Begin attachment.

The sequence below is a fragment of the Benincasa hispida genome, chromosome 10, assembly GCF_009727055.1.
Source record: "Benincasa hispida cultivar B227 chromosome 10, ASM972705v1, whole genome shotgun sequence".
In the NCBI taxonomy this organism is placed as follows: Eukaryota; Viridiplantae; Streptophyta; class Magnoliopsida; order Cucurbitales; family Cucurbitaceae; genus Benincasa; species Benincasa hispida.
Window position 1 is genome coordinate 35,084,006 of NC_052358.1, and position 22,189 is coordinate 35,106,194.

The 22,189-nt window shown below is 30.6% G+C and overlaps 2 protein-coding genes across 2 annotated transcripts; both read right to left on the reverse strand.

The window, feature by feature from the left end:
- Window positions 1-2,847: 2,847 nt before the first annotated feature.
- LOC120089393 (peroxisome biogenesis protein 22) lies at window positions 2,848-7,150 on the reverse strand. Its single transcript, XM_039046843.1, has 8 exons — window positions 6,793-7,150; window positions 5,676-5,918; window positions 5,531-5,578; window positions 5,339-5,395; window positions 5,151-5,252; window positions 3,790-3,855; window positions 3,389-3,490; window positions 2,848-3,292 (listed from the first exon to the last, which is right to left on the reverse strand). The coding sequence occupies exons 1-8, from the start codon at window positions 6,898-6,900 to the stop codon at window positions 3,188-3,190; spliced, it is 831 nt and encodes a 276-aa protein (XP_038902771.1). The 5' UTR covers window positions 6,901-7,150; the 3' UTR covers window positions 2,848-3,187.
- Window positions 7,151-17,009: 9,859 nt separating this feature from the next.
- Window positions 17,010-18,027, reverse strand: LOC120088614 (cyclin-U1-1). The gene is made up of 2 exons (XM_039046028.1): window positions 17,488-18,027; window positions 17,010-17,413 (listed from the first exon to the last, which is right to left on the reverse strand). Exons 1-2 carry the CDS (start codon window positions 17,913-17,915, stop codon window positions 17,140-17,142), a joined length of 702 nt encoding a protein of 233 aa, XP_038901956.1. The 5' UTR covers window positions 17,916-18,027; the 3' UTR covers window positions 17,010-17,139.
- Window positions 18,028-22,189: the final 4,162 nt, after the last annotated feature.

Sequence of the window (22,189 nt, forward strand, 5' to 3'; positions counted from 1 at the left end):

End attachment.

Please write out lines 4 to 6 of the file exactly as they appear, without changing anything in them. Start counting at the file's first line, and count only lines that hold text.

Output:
Window position 1 is genome coordinate 35,084,006 of NC_052358.1, and position 22,189 is coordinate 35,106,194.

The 22,189-nt window shown below is 30.6% G+C and overlaps 2 protein-coding genes across 2 annotated transcripts; both read right to left on the reverse strand.

The window, feature by feature from the left end: